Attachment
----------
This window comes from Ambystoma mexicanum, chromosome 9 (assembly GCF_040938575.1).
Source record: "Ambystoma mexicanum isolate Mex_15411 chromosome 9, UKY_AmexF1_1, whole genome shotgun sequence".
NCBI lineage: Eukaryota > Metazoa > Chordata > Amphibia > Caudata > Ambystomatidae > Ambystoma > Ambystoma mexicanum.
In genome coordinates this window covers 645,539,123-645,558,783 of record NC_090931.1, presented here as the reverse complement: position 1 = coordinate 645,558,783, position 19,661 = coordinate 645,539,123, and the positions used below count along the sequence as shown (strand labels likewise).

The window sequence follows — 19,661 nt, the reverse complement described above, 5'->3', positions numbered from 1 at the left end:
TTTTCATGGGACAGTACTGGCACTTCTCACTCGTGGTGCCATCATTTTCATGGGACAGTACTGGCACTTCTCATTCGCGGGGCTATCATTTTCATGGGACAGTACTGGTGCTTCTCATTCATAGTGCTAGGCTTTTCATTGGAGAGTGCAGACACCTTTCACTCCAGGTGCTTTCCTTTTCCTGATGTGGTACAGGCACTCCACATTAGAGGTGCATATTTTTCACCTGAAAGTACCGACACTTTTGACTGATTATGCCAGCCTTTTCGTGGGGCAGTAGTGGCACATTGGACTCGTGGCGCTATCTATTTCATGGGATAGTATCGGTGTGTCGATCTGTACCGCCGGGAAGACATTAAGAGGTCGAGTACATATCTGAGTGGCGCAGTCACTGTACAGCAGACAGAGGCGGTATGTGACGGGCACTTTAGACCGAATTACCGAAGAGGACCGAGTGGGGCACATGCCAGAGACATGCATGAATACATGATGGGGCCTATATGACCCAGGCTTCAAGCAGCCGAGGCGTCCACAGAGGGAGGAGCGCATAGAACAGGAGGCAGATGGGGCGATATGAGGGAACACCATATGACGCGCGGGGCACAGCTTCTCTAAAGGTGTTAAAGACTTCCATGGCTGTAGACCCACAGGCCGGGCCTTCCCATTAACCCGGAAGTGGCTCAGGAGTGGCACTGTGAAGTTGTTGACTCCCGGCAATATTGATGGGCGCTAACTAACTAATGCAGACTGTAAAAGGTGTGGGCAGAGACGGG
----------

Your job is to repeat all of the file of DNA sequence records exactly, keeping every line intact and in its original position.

This window comes from Ambystoma mexicanum, chromosome 9 (assembly GCF_040938575.1).
Source record: "Ambystoma mexicanum isolate Mex_15411 chromosome 9, UKY_AmexF1_1, whole genome shotgun sequence".
NCBI lineage: Eukaryota > Metazoa > Chordata > Amphibia > Caudata > Ambystomatidae > Ambystoma > Ambystoma mexicanum.
In genome coordinates this window covers 645,539,123-645,558,783 of record NC_090931.1, presented here as the reverse complement: position 1 = coordinate 645,558,783, position 19,661 = coordinate 645,539,123, and the positions used below count along the sequence as shown (strand labels likewise).

The window sequence follows — 19,661 nt, the reverse complement described above, 5'->3', positions numbered from 1 at the left end:
TTTTCATGGGACAGTACTGGCACTTCTCACTCGTGGTGCCATCATTTTCATGGGACAGTACTGGCACTTCTCATTCGCGGGGCTATCATTTTCATGGGACAGTACTGGTGCTTCTCATTCATAGTGCTAGGCTTTTCATTGGAGAGTGCAGACACCTTTCACTCCAGGTGCTTTCCTTTTCCTGATGTGGTACAGGCACTCCACATTAGAGGTGCATATTTTTCACCTGAAAGTACCGACACTTTTGACTGATTATGCCAGCCTTTTCGTGGGGCAGTAGTGGCACATTGGACTCGTGGCGCTATCTATTTCATGGGATAGTATCGGTGTGTCGATCTGTACCGCCGGGAAGACATTAAGAGGTCGAGTACATATCTGAGTGGCGCAGTCACTGTACAGCAGACAGAGGCGGTATGTGACGGGCACTTTAGACCGAATTACCGAAGAGGACCGAGTGGGGCACATGCCAGAGACATGCATGAATACATGATGGGGCCTATATGACCCAGGCTTCAAGCAGCCGAGGCGTCCACAGAGGGAGGAGCGCATAGAACAGGAGGCAGATGGGGCGATATGAGGGAACACCATATGACGCGCGGGGCACAGCTTCTCTAAAGGTGTTAAAGACTTCCATGGCTGTAGACCCACAGGCCGGGCCTTCCCATTAACCCGGAAGTGGCTCAGGAGTGGCACTGTGAAGTTGTTGACTCCCGGCAATATTGATGGGCGCTAACTAACTAATGCAGACTGTAAAAGGTGTGGGCAGAGACGGG